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Party on a Paddle Steamer

And eight other unusual urban watercraft.

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Jet Ski
(capacity: 1–2)
Jetty Jumpers, Sheepshead Bay Q stop; 917-734-9919.
What it’s like: Think fast, wet, and scenic. Reaching nearly 20 mph, owner Anthony Stallone and his veteran guides pilot shiny new Yamahas from Sheepshead Bay to the Statue of Liberty and up the East River. After wrapping up the Harbor tour, you can take a turn in the driver’s seat near port.
Cost: $275 first person, $150 second person, group rates available


Sunset Ketch
(capacity: 2–6)
The Prelude, a Bacon Yacht Charter, 79th Street Boat Basin; 212-873-7558.
What it’s like: This mom-and-pop-owned love boat specializes in romantic sunset cruises. Crewed by Captain Ed Bacon and his wife, Regina, the 54-foot ketch has been wooing romantics for 26 years and offers anniversary extras like Champagne, shrimp cocktail, and roses.
Cost: Two hours ($795), three hours ($1,045), anniversary package ($895), and other dinner-drink packages available.


Tugboat
(capacity: 6–12)
W.O. Decker, South Street Seaport Museum; 212-748-8786.
What it’s like: The old creek tug once moved barges along Newtown Creek and the Gowanus Canal during Brooklyn’s longshoreman days. Now it gives the least glamorous but most revealing tour of New York’s backwaters, cruising alongside sewage-treatment plants, car shredders, and the city’s last standing grain silo.
Cost: $1,000 for two hours (daytime), $1,450 for an hour and a half (sunset).


Speedboat
(capacity: 2–12)
Millennium 75, Prestige Yacht Charters, 212-717-0300.
What’s It’s Like: In a sea of utilitarian New York watercraft, this unapologetically showy Miami Vice–style speedboat makes you feel like a Little Havana high-roller. When the thrill of outrunning everyone else on the water fades (the boat frequently hits 42 mph), retreat inside for a gin and tonic in the plush lounge.
Cost: $1,000 an hour.


Schooner
(capacity: 30–49)
Adirondack, Classic Harbor Line; 646-336-5270.
What it’s like: All fine-grained wood, this two-mast schooner has the vibe of a late-nineteenth-century leisure yacht. Because the crew prefers to use just its four massive sails for power, you’ll tack up and down the Hudson with lapping waves as your only soundtrack.
Cost: $750 an hour (weekdays), $950 an hour (evenings and weekend daytimes), $1,100 an hour (Saturday evening).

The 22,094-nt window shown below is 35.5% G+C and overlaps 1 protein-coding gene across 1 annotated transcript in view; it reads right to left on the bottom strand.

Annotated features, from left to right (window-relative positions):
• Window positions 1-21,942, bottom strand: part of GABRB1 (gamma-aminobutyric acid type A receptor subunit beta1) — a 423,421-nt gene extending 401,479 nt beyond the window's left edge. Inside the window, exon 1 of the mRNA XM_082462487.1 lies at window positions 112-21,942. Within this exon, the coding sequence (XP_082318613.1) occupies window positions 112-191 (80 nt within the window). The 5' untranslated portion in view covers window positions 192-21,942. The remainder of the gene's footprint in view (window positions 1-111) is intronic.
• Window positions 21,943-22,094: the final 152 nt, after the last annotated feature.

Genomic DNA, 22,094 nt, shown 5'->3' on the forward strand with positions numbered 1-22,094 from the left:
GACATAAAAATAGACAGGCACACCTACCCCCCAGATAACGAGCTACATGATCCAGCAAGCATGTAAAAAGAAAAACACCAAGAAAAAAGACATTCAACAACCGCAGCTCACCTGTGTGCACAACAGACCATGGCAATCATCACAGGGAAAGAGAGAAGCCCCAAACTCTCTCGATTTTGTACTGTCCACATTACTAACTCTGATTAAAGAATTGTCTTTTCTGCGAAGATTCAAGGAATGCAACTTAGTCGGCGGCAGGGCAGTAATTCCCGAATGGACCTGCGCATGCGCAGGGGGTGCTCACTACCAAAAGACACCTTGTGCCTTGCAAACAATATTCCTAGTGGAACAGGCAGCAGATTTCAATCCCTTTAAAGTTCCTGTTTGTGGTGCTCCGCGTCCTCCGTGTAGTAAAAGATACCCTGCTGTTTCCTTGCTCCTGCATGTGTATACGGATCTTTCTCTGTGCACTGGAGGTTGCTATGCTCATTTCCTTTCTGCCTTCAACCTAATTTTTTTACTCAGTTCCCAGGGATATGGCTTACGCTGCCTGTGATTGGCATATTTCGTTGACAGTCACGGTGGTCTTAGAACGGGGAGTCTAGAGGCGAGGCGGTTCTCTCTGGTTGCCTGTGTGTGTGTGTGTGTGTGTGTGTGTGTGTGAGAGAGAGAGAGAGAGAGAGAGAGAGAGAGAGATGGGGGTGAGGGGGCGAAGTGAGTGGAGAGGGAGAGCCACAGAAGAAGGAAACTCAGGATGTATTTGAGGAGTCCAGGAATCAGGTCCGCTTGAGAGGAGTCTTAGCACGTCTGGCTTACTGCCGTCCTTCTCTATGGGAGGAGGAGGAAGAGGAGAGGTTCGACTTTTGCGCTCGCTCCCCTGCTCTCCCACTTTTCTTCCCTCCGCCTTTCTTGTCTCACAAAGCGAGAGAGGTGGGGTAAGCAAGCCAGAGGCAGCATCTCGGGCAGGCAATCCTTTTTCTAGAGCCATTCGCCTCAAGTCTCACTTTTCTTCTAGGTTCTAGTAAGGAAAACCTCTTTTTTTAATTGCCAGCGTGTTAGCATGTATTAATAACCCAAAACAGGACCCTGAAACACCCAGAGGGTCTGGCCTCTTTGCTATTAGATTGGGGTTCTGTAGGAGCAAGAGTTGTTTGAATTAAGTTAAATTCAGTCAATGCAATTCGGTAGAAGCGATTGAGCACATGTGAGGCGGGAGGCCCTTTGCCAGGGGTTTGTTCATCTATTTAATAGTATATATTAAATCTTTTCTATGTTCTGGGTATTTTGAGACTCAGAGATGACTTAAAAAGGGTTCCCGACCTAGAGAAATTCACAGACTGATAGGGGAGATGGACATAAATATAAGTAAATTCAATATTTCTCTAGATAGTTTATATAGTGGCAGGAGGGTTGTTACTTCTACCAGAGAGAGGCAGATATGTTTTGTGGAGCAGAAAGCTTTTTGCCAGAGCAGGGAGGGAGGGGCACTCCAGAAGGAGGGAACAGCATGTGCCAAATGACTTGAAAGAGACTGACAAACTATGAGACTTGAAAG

Ferry
(capacity: 25–75)
Manhattan, Classic Harbor Line; 646-336-5270.
What it’s like: The twenties commuter ferry replica is, surprisingly, quite the speedster: Topping out at 22 knots, the Manhattan can circumnavigate the island in three hours. The boat, which comes with a chef serving up Thai chicken skewers and bite-size grilled cheeses, also makes day trips up the Hudson to places like West Point and Bear Mountain.
Cost: $1,100 an hour (two-hour cruise), $950 an hour (three-hour cruise), $850 an hour (four hours or more).


Tall Ship
(capacity: 60–144)
The Clipper City, Manhattan by Sail; 212-619-0907.
What it’s like: A faithful re-creation of an 1854-built lumber-hauling schooner, the 158-foot Clipper City is by far the longest charter sailboat in the city, making it the perfect cruiser for wedding receptions, birthday blowouts, and company outings.
Cost: $1,950 an hour (after 2 p.m.), $1,020 (before 2 p.m.), plus 20 percent service fee, two-hour minimum.


Mega-Speedboat
(capacity: 145)
The Beast, Circle-Line Sightseeing; 212-630-8885.
What it’s like: If you don’t fancy being sprayed by water guns by the crew, stay on shore. The Beast is essentially the terror of the New York waterways, treating passengers to speeds of up to 45 mph and a thorough soaking on its 30-minute tours. It is no place for a cocktail party (or even a dry sandwich), but it’s a thrilling birthday party for a group of 9-year-olds.
Cost: $2,900 for 30 minutes.


Paddle Steamer
(Capacity: 150–540)
The Queen of Hearts, Affairs Afloat; 212-987-9200.
What it’s like: Don your seersucker suit and straw hat for a languid cruise on the Old Mississippi–style riverboat, equipped with a decorative paddle wheel constructed in an Alabama cornfield. With three levels and a 200-person dance floor, the Queen is ideal for extra-large shindigs, although the interiors may look more Ramada convention hall than antebellum revival.
Cost: $4,500-$7,200 (four-hour charter).


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